You’ve not only landed an interview with the company you’ve always wanted to work for – you knocked that interview out of the park. But, alas, the call or letter saying someone else was chosen for the dream job arrives. What is the next step to take? How can you move on with the job search without feeling like a failure?
Dr. Eli Joseph, author of “The Perfect Rejection Resume: A Reader’s Guide to Building a Career Through Failure” and faculty member of Columbia University and Queens College, says, “It is never easy dealing with rejection from a job that you always wanted … but how do you know that was an actual dream job? When you apply you almost always will think, ‘Is this the job for me? I feel like it is!’ What ends up happening is that you talk yourself into believing a certain job is ideal. It may very well be but there is also a chance that it is not.”
That still doesn’t negate the fact that your confidence has taken a hit.
“You left the interview feeling like you were invincible. Now, you’re devastated because you just found out you didn’t get that dream position,” says C.T. Price, CEO of Life Grows Green. “But you’ve still got plenty of options!”
Here are just a few options career experts recommend:
“Convey your thanks for letting you know their decision and mention that you would like to take the advantage of obtaining feedback from them so that you can learn and improve,” she continues. “Stress that you will be grateful for their valuable inputs. Chances are that not only will you get the feedback, but the interviewer and HR will remember you and reach out to you when the next suitable opportunity arises.”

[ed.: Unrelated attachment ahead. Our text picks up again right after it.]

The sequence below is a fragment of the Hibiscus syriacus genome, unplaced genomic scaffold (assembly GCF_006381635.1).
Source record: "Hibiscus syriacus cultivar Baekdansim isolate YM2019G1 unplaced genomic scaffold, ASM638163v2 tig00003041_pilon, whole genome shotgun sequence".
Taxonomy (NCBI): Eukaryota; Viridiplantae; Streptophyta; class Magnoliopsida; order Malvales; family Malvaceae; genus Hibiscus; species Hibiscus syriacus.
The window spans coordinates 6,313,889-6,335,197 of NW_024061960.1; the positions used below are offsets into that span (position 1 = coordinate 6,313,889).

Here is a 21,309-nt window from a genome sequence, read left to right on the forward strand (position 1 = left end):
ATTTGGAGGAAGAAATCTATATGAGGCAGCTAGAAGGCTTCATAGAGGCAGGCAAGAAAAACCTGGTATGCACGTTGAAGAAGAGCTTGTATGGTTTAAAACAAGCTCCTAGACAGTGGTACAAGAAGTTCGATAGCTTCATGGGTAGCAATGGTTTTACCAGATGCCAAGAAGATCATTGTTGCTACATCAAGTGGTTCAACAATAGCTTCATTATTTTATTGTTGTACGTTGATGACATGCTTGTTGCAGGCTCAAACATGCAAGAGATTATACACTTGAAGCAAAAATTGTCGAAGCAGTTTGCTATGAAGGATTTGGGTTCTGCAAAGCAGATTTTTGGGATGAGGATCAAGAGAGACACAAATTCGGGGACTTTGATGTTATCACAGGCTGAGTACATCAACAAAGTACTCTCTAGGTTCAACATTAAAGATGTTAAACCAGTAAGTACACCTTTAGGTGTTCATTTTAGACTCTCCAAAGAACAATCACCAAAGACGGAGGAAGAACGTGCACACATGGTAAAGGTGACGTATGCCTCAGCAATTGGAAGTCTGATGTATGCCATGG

“Most of the time you’ll get a ‘no,’ but I have seen it several times where a rejected candidate ends up getting the job after showing their determination and persistence. And even in cases where the second answer is a ‘no,’ I always try and offer more feedback and development opportunities to help the candidate come back stronger next time. In fact, I recently hired someone that I rejected a couple of years ago, but they stayed in touch with me, listened to the feedback I provided and came back as a much stronger candidate. That was great to see.”
Realize your interview skills, skill set or experience (or lack thereof) might have nothing to do with the hiring decision.
“It could be that company policy requires them to interview a certain number of applicants before offering the job internally. The decision might have already been made before you interviewed,” Price says. “The important thing to remember is that finding the right job for you is a process; one that you shouldn’t abandon until you find the absolute right fit for where you’re at in your career”.
– Kathleen Furore is a Chicago-based writer and editor who has covered personal finance and other business-related topics for a variety of trade and consumer publications. You can email her your career questions at firstname.lastname@example.org.
*By entering your email address, you agree to receive emails regarding TechNation Magazine, Webinars, and Exclusive Promos.
© 2021, TechNation Magazine. Site designed by MD Publishing, Inc.